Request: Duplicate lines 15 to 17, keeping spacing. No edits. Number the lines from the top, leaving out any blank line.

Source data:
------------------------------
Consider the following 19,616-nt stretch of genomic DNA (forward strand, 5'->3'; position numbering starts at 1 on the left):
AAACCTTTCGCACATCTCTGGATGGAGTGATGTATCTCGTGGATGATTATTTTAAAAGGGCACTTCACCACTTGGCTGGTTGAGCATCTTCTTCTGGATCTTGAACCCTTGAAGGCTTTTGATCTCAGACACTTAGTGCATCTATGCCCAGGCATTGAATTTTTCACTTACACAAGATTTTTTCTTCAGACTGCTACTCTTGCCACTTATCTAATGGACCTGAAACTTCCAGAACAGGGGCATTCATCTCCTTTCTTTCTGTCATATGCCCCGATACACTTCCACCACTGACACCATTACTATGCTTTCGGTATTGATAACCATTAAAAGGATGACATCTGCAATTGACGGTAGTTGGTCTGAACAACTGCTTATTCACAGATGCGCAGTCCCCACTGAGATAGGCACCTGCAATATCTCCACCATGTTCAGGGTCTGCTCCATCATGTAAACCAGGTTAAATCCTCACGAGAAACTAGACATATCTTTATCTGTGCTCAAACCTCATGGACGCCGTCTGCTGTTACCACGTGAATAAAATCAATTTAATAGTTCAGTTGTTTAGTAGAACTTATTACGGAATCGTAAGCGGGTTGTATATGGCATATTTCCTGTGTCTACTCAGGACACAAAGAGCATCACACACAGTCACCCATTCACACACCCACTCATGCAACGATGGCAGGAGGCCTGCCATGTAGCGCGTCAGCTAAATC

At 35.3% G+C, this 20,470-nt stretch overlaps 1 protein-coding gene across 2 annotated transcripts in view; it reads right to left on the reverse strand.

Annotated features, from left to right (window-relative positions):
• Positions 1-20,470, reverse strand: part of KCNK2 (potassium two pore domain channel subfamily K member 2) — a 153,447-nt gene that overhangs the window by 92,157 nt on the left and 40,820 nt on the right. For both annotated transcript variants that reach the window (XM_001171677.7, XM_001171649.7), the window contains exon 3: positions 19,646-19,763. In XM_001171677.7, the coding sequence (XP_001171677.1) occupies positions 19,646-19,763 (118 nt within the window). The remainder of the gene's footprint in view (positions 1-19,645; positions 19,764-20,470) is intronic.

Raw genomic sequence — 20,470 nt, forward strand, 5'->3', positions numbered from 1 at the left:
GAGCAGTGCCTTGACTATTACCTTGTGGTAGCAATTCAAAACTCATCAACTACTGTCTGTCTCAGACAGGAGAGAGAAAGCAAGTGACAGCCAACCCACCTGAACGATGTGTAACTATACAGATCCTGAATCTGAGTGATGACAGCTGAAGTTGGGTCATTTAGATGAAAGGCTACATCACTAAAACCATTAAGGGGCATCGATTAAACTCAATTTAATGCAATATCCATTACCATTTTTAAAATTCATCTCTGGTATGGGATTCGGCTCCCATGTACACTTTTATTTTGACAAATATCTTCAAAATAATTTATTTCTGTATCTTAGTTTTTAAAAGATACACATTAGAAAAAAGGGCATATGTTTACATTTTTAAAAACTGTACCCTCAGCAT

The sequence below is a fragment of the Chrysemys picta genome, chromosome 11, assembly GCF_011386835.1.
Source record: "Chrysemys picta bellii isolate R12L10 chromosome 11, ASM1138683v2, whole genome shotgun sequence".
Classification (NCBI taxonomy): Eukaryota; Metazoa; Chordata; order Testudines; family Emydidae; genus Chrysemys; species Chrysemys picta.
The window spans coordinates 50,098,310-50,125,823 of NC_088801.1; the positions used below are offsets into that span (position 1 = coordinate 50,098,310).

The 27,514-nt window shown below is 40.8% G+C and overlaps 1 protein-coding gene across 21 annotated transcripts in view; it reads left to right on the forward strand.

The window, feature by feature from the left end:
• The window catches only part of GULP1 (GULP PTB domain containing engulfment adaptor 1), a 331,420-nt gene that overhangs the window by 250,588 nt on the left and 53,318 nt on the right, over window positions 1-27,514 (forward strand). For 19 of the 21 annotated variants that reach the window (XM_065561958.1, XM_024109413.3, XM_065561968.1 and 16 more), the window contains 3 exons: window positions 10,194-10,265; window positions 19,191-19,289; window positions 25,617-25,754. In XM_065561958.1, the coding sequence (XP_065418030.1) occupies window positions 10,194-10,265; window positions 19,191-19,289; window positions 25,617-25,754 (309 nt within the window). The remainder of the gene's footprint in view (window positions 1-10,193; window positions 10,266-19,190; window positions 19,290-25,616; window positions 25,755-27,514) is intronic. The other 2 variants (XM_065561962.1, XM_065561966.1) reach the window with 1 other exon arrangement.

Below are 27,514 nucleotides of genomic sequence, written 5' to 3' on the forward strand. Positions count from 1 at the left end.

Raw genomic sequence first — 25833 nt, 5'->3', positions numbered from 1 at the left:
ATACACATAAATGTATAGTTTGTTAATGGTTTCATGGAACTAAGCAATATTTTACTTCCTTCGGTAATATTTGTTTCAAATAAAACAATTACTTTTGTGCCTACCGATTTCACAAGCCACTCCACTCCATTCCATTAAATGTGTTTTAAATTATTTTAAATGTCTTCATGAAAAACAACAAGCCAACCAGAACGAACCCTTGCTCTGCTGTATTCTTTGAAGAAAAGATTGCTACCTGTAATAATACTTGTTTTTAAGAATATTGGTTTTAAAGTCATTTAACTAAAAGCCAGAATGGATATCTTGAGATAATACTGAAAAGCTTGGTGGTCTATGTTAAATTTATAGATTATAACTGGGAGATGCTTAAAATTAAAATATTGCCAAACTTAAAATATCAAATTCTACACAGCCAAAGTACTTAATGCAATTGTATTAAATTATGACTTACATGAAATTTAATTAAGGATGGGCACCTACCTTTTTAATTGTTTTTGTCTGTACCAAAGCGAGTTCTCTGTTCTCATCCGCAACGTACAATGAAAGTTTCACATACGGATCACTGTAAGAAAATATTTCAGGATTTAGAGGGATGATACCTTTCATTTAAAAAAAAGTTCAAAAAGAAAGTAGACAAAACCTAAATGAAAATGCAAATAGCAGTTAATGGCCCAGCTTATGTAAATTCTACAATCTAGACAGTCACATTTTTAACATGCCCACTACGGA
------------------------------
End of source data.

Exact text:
Below are 27,514 nucleotides of genomic sequence, written 5' to 3' on the forward strand. Positions count from 1 at the left end.

Raw genomic sequence first — 25833 nt, 5'->3', positions numbered from 1 at the left:
ATACACATAAATGTATAGTTTGTTAATGGTTTCATGGAACTAAGCAATATTTTACTTCCTTCGGTAATATTTGTTTCAAATAAAACAATTACTTTTGTGCCTACCGATTTCACAAGCCACTCCACTCCATTCCATTAAATGTGTTTTAAATTATTTTAAATGTCTTCATGAAAAACAACAAGCCAACCAGAACGAACCCTTGCTCTGCTGTATTCTTTGAAGAAAAGATTGCTACCTGTAATAATACTTGTTTTTAAGAATATTGGTTTTAAAGTCATTTAACTAAAAGCCAGAATGGATATCTTGAGATAATACTGAAAAGCTTGGTGGTCTATGTTAAATTTATAGATTATAACTGGGAGATGCTTAAAATTAAAATATTGCCAAACTTAAAATATCAAATTCTACACAGCCAAAGTACTTAATGCAATTGTATTAAATTATGACTTACATGAAATTTAATTAAGGATGGGCACCTACCTTTTTAATTGTTTTTGTCTGTACCAAAGCGAGTTCTCTGTTCTCATCCGCAACGTACAATGAAAGTTTCACATACGGATCACTGTAAGAAAATATTTCAGGATTTAGAGGGATGATACCTTTCATTTAAAAAAAAGTTCAAAAAGAAAGTAGACAAAACCTAAATGAAAATGCAAATAGCAGTTAATGGCCCAGCTTATGTAAATTCTACAATCTAGACAGTCACATTTTTAACATGCCCACTACGGA